Biosimilars: introduction, concerns, and opportunities

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Date: Aug. 2010
From: LC-GC North America(Vol. 28, Issue 8)
Publisher: Intellisphere, LLC
Document Type: Column
Length: 3,649 words
Lexile Measure: 1520L

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Discussion and resolution of the various scientific and regulatory factors behind approval of biosimilars is perhaps one of the most significant events in the last decade for biotechnology. The regulators have the daunting task of maintaining the balance between the financial benefit from allowing approval of biosimilars and the safety of the patients. Now that the U.S. Congress has passed a law allowing biosimilars, we look forward to the timely but responsible creation of a regulatory process that can bring them to the U.S. market.

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The ever-increasing cost of healthcare and improvements in our understanding of the various factors that play a role in the manufacturing of biotech therapeutic drugs have fueled the push for approval of biosimilars (referred to as follow-on protein products in the U.S.). Discussion and resolution of the various scientific and regulatory factors behind the approval of biosimilars is perhaps one of the most significant events in the last decade for biotechnology. Reasons for this are many. For one, biotech processes and products are complex, and while the industry has made significant improvements in our understanding of how the process impacts the product, a lot more must occur. The use of complex feed materials that sometimes have not been fully characterized can further exacerbate this balance. Further, our understanding of how the product quality attributes impact the safety and efficacy of the product in the clinic is incomplete. This can be attributed to the complexities of the human body and is confirmed by the countless examples in the literature of observing significant changes in clinical performance (often undesirable) resulting from otherwise minor changes to the manufacturing procedures. In view of the difficult job that the regulatory agencies have in balancing the financial benefits with public safety, the European Medicinal Agency (EMEA) has done a commendable job at creating the regulatory path to facilitate approval of biosimilars. The U.S. Food and Drug Administration (FDA) is expected to do the same in near future.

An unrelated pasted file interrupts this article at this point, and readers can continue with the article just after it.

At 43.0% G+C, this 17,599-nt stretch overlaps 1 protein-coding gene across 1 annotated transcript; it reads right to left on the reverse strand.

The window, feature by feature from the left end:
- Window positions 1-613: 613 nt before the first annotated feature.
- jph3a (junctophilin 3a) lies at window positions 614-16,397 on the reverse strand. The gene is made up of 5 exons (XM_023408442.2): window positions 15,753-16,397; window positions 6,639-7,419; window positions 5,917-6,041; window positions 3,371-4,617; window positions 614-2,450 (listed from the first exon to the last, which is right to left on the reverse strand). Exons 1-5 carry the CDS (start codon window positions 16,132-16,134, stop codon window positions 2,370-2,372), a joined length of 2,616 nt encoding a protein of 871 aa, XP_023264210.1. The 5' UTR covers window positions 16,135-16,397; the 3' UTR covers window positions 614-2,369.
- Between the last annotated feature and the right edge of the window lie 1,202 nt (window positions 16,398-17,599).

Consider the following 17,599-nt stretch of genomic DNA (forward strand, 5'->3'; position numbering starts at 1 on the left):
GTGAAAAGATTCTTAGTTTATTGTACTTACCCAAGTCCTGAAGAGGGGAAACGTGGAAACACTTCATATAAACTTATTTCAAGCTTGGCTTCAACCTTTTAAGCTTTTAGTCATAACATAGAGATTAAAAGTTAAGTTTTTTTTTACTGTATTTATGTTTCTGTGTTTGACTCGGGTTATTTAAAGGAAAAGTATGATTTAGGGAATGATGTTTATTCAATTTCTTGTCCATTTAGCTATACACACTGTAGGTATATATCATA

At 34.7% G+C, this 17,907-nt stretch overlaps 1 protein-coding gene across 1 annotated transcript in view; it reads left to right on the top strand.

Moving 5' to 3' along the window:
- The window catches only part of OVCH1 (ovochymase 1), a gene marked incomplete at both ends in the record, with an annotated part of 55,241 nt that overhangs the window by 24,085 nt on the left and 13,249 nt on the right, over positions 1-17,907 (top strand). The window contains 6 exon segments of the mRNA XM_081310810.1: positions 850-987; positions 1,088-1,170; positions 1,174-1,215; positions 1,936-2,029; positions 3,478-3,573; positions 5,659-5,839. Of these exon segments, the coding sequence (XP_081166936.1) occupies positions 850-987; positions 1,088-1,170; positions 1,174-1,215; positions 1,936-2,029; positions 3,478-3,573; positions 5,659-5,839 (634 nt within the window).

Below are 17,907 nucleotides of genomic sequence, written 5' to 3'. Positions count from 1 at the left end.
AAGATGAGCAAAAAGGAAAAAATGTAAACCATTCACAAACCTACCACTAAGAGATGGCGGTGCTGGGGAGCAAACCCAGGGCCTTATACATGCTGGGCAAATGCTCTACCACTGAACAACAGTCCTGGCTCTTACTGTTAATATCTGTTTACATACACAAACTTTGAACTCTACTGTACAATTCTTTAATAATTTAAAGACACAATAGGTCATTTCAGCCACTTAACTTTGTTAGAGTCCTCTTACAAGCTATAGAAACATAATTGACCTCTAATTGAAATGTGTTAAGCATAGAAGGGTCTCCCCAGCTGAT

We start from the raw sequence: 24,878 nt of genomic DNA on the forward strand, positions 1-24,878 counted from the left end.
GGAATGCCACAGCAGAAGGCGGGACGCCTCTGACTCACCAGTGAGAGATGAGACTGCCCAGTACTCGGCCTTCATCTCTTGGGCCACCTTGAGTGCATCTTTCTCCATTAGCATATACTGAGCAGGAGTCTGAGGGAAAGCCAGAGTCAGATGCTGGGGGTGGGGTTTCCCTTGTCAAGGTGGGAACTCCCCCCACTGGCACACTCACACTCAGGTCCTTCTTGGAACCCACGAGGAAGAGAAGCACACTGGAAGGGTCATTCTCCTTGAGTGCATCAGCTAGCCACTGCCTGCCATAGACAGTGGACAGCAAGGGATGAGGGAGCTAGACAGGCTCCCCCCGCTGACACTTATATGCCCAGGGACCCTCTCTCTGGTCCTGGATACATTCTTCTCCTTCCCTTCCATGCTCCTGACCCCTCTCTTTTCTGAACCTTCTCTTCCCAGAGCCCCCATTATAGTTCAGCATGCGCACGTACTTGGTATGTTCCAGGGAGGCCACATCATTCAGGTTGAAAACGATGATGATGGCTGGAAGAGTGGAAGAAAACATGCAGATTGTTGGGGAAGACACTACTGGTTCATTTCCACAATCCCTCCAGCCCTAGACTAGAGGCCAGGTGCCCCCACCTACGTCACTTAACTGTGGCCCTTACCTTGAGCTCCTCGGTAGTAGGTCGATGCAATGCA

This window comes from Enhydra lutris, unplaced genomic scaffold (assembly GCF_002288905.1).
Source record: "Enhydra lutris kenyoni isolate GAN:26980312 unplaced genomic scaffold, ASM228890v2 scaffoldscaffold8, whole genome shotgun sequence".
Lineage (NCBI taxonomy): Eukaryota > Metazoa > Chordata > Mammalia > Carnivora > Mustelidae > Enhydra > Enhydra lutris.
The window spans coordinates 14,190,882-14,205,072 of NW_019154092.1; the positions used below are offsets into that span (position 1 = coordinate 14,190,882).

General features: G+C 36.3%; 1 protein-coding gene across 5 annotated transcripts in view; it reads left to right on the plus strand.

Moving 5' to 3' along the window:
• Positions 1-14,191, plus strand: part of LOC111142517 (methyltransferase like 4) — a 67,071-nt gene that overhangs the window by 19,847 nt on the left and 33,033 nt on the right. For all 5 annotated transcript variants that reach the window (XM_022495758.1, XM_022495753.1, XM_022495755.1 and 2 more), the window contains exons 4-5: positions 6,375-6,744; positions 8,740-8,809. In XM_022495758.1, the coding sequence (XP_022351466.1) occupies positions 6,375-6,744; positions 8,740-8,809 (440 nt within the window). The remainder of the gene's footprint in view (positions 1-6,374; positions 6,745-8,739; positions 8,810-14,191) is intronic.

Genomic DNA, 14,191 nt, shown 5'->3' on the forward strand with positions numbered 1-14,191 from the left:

In this column, we wish to provide our readers with an introduction to the topic of biosimilars, review the available regulatory guidance, discuss the various scientific challenges that are present, and talk about the opportunity that this provides to the drug manufacturers, regulators and the patients.

What are Biosimilars?

Biosimilars can be defined as biotech drugs that have been shown to have comparable quality, safety, and efficacy to the original product. There are some key differences between the production of biosimilars and that of the traditional small molecule generics:

Different Economics: Cost of manufacturing a biotech product is approximately 5-10 times more than that for a small molecule product. Capital investments as well as operating costs associated with manufacturing of biosimilars are also significantly higher than that for small molecule generics along with the associated risk of failure.

* Data on the launch of biosimilar epoteins in Germany shows that biosimilars represent approximately 35% of the total sales of epoetin (4). This is in comparison to much higher substitution rates than are seen for generic...

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Gale Document Number: GALE|A238476251